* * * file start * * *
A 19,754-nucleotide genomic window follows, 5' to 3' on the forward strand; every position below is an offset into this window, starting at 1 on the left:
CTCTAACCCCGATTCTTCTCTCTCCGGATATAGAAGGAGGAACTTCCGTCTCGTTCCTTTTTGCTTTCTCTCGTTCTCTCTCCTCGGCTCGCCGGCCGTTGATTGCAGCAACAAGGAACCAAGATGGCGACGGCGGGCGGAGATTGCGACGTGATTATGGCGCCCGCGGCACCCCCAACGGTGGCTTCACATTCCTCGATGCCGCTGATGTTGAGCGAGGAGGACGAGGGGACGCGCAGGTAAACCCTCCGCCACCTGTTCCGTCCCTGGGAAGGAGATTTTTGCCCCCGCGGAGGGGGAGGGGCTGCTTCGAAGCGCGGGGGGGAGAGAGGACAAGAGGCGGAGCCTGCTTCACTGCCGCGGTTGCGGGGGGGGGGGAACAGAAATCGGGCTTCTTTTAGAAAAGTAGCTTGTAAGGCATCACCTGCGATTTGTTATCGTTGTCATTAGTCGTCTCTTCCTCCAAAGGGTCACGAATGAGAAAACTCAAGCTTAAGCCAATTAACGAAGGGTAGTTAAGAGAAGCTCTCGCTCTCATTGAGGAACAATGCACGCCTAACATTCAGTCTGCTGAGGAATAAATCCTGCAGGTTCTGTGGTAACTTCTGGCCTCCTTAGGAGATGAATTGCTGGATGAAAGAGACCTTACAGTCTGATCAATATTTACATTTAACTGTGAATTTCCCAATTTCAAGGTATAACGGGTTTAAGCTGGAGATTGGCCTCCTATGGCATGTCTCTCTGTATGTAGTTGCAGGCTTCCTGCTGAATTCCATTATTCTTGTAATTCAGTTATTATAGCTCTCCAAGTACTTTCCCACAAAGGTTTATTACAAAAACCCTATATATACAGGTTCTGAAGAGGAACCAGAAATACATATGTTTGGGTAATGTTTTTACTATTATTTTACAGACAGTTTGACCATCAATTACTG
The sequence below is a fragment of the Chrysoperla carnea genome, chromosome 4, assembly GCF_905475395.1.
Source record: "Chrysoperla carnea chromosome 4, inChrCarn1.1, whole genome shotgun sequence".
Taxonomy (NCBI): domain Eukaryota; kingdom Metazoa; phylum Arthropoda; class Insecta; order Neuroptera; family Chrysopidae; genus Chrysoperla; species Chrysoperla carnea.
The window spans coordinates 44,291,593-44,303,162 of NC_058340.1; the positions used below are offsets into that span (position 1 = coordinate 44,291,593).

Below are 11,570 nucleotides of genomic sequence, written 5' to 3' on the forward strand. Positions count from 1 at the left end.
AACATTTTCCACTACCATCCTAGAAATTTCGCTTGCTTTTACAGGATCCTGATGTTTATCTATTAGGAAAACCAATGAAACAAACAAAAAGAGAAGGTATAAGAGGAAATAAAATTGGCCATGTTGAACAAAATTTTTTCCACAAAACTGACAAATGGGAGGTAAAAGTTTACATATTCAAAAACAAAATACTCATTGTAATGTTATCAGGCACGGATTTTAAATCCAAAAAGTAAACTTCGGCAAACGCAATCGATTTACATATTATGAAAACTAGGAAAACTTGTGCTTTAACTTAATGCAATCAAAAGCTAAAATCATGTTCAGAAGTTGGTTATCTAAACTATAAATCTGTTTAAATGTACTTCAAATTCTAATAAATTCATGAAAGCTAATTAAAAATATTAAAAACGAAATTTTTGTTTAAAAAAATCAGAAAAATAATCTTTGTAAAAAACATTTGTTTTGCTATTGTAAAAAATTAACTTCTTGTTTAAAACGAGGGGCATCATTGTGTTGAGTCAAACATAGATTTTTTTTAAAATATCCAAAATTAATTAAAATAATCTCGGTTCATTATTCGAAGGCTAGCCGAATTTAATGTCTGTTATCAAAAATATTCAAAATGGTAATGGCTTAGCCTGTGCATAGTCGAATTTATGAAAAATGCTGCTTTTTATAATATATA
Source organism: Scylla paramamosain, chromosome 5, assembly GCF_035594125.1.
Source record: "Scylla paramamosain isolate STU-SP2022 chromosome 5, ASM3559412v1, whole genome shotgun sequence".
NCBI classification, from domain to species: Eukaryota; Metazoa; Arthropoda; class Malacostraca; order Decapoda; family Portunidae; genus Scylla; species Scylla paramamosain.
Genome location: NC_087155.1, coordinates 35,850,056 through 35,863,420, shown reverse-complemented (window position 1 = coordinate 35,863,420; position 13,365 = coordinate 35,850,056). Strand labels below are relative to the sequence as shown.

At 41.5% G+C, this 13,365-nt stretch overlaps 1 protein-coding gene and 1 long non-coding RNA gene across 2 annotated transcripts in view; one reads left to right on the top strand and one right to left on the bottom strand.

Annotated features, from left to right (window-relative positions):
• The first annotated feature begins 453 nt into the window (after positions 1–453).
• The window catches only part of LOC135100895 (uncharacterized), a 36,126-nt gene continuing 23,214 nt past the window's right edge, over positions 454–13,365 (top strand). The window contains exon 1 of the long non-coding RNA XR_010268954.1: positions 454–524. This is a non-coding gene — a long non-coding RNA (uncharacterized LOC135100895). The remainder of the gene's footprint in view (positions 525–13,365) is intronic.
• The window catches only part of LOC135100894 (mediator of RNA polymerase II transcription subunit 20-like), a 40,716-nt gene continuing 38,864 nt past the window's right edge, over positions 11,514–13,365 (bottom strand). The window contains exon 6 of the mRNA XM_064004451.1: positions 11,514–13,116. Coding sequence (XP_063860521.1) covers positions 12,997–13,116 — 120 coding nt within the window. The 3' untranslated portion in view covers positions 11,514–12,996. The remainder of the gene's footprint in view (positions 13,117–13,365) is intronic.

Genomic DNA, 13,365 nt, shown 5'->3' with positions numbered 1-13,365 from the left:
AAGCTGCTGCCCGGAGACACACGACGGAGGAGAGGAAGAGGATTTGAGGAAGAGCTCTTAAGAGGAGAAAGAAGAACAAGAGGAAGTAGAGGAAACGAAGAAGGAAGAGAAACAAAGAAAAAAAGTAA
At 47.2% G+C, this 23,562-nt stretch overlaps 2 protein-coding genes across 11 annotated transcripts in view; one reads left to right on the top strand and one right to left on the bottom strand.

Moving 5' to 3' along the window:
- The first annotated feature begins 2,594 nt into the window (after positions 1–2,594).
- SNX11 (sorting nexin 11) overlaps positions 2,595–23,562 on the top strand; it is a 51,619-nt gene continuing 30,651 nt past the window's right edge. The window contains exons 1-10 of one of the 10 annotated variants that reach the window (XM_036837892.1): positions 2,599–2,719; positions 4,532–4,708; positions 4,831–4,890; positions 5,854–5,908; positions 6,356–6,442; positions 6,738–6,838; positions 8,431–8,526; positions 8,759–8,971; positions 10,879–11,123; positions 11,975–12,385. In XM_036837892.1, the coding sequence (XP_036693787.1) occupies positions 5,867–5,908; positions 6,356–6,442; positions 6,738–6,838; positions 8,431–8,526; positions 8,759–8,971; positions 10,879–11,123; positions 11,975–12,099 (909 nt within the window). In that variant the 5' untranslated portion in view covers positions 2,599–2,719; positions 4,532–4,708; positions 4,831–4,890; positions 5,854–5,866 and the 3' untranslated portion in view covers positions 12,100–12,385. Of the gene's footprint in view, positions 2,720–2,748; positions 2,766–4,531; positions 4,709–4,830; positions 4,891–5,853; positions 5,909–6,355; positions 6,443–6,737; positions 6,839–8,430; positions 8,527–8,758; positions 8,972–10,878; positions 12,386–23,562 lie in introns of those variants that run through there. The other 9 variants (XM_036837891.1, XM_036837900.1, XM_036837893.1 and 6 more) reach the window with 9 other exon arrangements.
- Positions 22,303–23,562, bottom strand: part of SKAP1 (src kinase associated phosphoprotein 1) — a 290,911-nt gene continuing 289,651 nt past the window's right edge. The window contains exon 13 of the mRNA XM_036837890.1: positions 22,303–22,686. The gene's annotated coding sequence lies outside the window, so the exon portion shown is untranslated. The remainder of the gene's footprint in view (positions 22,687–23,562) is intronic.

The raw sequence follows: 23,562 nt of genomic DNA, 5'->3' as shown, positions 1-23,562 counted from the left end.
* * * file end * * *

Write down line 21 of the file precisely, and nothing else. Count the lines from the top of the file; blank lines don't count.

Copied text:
Moving 5' to 3' along the window: